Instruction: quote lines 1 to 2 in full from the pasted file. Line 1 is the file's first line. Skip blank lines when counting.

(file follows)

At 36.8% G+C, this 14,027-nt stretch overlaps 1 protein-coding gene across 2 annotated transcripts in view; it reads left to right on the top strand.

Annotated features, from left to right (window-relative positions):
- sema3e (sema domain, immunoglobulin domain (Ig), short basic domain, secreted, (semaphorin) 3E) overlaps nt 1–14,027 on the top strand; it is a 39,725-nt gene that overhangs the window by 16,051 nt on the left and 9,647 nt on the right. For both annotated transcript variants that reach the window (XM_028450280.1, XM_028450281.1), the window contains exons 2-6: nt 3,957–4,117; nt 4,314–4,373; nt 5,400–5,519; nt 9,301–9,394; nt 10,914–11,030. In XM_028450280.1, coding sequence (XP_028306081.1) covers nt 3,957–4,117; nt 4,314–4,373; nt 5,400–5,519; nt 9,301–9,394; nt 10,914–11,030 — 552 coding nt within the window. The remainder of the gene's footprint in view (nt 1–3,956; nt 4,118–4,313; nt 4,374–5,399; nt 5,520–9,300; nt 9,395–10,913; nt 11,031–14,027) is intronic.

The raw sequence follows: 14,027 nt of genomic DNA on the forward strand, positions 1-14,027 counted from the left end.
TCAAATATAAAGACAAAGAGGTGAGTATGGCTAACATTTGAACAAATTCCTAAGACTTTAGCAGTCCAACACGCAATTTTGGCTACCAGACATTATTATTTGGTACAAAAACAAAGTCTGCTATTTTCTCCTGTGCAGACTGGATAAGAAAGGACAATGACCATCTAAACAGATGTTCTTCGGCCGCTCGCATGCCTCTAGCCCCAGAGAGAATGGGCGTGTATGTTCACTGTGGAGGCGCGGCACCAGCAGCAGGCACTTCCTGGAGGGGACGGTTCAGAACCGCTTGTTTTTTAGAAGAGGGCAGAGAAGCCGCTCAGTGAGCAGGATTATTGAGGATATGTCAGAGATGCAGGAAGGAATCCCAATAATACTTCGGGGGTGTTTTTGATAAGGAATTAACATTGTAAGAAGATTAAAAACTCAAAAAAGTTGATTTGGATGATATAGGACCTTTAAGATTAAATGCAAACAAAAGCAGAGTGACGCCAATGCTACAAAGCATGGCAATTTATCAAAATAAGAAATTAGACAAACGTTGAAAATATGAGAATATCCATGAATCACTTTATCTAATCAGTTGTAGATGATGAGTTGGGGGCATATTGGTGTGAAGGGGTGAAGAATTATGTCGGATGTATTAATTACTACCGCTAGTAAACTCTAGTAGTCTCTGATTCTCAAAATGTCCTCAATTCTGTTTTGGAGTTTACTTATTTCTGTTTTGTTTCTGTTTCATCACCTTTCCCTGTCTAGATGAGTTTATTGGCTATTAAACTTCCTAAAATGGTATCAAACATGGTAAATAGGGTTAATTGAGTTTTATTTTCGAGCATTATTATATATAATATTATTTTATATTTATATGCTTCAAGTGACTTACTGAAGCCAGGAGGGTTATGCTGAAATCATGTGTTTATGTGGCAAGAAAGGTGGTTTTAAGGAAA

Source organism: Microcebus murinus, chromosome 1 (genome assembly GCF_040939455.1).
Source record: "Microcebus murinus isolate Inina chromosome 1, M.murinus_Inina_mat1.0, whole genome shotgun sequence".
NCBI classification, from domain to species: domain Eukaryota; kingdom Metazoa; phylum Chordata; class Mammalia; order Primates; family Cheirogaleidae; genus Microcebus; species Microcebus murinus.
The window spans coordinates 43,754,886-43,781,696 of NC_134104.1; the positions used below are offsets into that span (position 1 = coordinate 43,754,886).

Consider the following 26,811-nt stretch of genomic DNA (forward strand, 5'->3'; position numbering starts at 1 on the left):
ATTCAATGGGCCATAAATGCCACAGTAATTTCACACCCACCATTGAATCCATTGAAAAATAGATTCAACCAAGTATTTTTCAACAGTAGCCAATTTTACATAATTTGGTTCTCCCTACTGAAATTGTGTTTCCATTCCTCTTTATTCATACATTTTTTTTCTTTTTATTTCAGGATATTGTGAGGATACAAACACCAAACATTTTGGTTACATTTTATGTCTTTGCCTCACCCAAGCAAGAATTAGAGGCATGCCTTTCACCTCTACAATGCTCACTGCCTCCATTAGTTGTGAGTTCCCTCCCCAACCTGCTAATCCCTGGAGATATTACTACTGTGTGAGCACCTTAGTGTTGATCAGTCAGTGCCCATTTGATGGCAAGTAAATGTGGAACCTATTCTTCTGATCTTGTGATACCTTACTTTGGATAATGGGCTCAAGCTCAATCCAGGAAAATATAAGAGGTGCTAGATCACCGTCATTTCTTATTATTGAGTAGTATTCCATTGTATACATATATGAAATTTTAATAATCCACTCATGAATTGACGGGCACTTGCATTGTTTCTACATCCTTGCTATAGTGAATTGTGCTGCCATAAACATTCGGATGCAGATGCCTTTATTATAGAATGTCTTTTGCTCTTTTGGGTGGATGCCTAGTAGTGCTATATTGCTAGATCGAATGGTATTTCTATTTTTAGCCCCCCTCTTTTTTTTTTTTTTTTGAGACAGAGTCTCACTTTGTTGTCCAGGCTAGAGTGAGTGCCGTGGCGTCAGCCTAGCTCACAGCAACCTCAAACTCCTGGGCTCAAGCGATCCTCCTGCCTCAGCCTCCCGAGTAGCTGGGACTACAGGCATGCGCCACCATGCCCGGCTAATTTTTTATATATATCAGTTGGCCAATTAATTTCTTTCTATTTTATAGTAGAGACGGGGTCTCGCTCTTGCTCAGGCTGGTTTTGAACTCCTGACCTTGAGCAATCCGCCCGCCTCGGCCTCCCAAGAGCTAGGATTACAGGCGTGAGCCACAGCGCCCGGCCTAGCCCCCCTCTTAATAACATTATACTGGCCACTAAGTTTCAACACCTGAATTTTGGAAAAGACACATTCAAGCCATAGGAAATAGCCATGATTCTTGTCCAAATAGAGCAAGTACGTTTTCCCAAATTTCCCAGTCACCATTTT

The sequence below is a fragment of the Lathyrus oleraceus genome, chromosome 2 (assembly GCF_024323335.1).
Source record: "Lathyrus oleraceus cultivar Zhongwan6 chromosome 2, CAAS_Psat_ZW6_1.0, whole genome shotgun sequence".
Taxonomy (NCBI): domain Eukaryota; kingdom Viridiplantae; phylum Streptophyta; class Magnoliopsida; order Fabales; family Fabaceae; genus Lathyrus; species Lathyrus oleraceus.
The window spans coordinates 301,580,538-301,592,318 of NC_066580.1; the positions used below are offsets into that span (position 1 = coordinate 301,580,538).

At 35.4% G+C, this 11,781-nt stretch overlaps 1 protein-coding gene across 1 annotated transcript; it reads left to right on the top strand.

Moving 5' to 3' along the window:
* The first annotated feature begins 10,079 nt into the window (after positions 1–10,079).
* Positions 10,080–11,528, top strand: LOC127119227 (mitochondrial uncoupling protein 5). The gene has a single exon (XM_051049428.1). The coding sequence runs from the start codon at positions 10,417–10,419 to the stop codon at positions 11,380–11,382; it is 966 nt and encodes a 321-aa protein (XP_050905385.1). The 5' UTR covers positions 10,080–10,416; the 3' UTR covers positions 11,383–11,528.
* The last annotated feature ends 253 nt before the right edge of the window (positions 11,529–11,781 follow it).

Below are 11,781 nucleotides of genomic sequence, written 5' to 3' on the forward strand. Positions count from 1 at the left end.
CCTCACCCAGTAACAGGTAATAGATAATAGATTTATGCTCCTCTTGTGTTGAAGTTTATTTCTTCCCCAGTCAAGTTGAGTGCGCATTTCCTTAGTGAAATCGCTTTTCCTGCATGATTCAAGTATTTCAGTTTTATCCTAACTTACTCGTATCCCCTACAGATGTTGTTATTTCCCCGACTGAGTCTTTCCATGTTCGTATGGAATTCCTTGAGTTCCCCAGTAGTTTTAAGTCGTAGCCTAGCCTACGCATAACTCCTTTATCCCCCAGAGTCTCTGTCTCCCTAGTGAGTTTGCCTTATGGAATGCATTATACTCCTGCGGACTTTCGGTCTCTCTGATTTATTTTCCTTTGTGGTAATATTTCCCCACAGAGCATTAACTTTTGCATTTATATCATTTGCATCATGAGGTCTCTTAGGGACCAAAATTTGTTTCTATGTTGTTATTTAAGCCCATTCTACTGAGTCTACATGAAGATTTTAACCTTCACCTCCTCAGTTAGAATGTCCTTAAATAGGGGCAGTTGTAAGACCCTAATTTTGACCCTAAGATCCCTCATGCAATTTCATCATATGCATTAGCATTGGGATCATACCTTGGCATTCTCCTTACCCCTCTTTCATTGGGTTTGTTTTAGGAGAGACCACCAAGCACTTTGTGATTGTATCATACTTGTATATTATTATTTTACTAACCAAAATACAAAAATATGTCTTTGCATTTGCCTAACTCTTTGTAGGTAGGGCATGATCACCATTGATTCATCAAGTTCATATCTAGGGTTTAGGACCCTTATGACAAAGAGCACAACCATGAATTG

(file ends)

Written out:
At 36.8% G+C, this 14,027-nt stretch overlaps 1 protein-coding gene across 2 annotated transcripts in view; it reads left to right on the top strand.

Annotated features, from left to right (window-relative positions):